A buyout offer this month caught Health Net Inc. in the wave of consolidation sweeping the industry as insurers seek to increase market share and cut costs amid the opportunities presented by the Affordable Care Act. But for employees of the Woodland Hills company, the $6.8 billion acquisition by Centene Corp. announced July 2 arrived just in time to avoid a pink slip. Months earlier, Health Net had announced an agreement to lay off 1,174 employees at its headquarters, saying most would be rehired by contractor Cognizant Technology Solutions Corp. of Teaneck, N.J., to perform the same work. Health Net expected to save between $150 million and $200 million annually by outsourcing its claims management, customer communication, and grievance services to Cognizant. The layoffs and “rebadging” of employees had been scheduled for June 30. In addition, 43 workers were scheduled for termination without Cognizant jobs – but the deadline was pushed back, and a few days later the deal with St. Louis-based Centene put the massive job shuffle on hold. One employee, who requested anonymity, said the acquisition brought both hope and more confusion. “At 11:59:59 within losing my job via outsourcing, I am now still employed. … All here were shocked at the announcement on (July 2), and most are happy ,” the employee stated in an email to the Business Journal, adding there was an expectation the Health Net brand would remain given its high profile in the California, Arizona and Oregon markets. Brad Kieffer, spokesman for Health Net, said it’s too early to know what will happen with the local workforce. Specifically, while the headquarters will certainly move, it’s not clear how many employees the combined company will need to retain to run its business in California. Still, the acquisition would mean the greater Valley would lose the headquarters of yet another publicly traded company. Last month, Kythera Biopharmaceuticals Inc. in Westlake Village was acquired for $2.1 billion by Allergan plc, and Ryland Group Inc. in Westlake Village announced a merger with Standard Pacific Corp., putting two other headquarters on the relocation bubble. Centene and Health Net said they expect to save about $150 million a year by combining the two companies. The savings would come in administrative and IT functions – the same places the Cognizant deal aimed to save money. Kieffer at Health Net stressed that the Cognizant deal is on pause pending regulatory approval of the acquisition. If the deal happens, the Cognizant deal would be terminated permanently. “If the Centene agreement doesn’t close, we expect we would resume the efforts with Cognizant at later date,” he said. “The boards have signed this definite agreement and now it’s subject to stockholder and regulatory approval.” Investor uncertainty In addition to employees, the acquisition also raises questions for investors and the greater Valley economy. Under the acquisition agreement, Health Net shareholders will receive 0.622 shares of Centene stock and $28.25 in cash for each share of Health Net stock. The payment represents a 21 percent premium over Health Net’s closing stock price on July 1. After the transaction, Centene shareholders would own 71 percent of the combined company and Health Net shareholders would own 29 percent. Thomas Carroll, an analyst at Stifel Nicholas & Co. in Baltimore, notes that the companies have very little overlap, so the combined company would gain from both enhanced insurance products and geographical expansion. In particular, it would become a powerhouse in managing government insurance programs, such as Medicare, Medicaid, the Department of Defense insurance system and veterans’ programs. The combined company would have 10 million policyholders and $37 billion in revenue, with more than 6 million of those policyholders of the managed Medicare variety. But size doesn’t negate the risks, Thomas noted. “Given the uncertainties around synergies and Health Net’s Cognizant relationship going forward, our estimates are under review,” he wrote in a note to investors on July 2. “Health Net is by far the largest deal in Centene’s history. Integration risks are real.” Likewise, A.M. Best, an insurance industry credit bureau in Oldwick, N.J., has started a “review with developing implications” for the BB credit rating of $400 million in Health Net unsecured notes due in 2017. In a statement, the company said its review “reflects A.M. Best’s concern regarding the execution and integration risk related to the transaction as well as the capitalization of the entities post-close.” Credit ratings are used by investors and consumers to judge the financial stability of an insurer, so any downgrade could translate to higher interest rates for Health Net on bond issues or loans. Economic implications The Centene-Health Net acquisition comes at a time when other large insurers are trying to consolidate, indicating the shared thinking that scale is a virtue in the new health care marketplace. Aetna has announced an offer to buy Humana for $37 billion, and Anthem Inc., the Indianapolis parent of Anthem of California in Thousand Oaks, has tried to buy Cigna for nearly $54 billion. Gerald Kaminski, director of the UCLA Center for Health Policy Research, said the June 25 Supreme Court decision that upheld subsidies under the Affordable Care Act has resolved uncertainty about the future of health reform in the minds of senior executives, clearing the way for deals to achieve greater scale. “This is about gaining market share on a national playing field, a bigger slice of the Medicare managed care market,” he said. “Centene is a company that plays in a lot of other markets, but not California. Centene could have gone into California and gained Medicaid market share, or they could buy Health Net.” Among employees, the lack of overlap between the company bodes well for job security. In the email, the employee who requested anonymity noted “the fact that Centene does not have the same lines of business as Health Net encourages thoughts that they will need to keep many of us.” A Health Net relocation would impact the West San Fernando Valley office market, which had a vacancy rate of 16.5 percent in the first quarter – one of the highest in the region – according to brokerage Colliers International. According to Health Net’s annual report, the company leases more than 115,000 square feet at its 21650 Oxnard St. headquarters in Woodland Hills, with the lease set to expire at the end of 2017. Rent payments total about $2.9 million annually, based on filings with the Securities and Exchange Commission. The company also leases another 334,000 square feet for its Western Regions operations at Hines Warner Center, 21271-21281 Burbank Blvd. in Woodland Hills, with a lease expiration in 2021. Kevin Fenenbock, a broker in Colliers’ Encino office, said that if Health Net moved a large part of its workforce, it would represent a setback for the West San Fernando Valley. “To lose a tenant like Health Net would be a significant hit,” he said. Fenenbock noted that so far this year, the entire Valley has decreased office vacancy a little more than 100,000 square feet. “It’s good, but it’s baby steps forward. This move would be a significant step back, especially for Warner Center which has struggled.”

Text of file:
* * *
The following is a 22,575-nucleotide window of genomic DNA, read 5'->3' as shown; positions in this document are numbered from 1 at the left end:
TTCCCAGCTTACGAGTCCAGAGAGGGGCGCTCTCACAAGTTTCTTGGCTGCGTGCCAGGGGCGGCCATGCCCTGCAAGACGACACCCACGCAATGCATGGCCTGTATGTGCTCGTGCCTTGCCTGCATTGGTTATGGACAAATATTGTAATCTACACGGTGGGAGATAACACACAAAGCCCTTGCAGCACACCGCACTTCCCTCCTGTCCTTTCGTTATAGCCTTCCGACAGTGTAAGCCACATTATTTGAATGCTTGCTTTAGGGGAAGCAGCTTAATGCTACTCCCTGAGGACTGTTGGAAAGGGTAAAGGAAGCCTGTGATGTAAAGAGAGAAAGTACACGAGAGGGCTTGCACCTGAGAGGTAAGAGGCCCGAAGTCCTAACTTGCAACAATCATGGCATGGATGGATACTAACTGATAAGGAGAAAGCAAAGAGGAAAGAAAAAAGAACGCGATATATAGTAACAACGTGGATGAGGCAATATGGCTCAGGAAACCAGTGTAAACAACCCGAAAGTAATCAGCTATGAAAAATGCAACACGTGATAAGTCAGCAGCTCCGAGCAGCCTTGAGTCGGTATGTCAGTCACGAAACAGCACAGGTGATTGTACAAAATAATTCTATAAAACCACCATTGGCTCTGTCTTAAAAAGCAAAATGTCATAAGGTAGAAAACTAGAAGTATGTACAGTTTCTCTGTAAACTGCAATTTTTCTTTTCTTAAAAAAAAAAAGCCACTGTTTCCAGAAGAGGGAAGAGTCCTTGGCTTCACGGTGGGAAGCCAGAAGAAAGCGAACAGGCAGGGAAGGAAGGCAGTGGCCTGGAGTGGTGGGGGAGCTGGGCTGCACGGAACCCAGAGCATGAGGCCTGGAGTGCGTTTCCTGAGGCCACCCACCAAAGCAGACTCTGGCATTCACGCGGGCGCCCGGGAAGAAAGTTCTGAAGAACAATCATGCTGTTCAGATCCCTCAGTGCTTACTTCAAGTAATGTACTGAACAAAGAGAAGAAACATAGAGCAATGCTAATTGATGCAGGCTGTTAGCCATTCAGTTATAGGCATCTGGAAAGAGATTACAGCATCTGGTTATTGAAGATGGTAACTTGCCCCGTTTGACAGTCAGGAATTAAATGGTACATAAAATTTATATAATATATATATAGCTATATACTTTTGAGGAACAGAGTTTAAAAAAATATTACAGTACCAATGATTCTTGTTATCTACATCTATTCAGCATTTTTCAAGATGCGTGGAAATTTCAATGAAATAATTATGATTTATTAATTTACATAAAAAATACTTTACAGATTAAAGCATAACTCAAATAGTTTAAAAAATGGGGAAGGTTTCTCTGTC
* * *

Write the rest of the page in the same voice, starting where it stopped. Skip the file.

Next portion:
Joel Russel
Joel Russel
Joel Russell joined the Los Angeles Business Journal in 2006 as a reporter. He transferred to sister publication San Fernando Valley Business Journal in 2012 as managing editor. Since he assumed the position of editor in 2015, the Business Journal has been recognized four times as the best small-circulation tabloid business publication in the country by the Alliance of Area Business Publishers. Previously, he worked as senior editor at Hispanic Business magazine and editor of Business Mexico.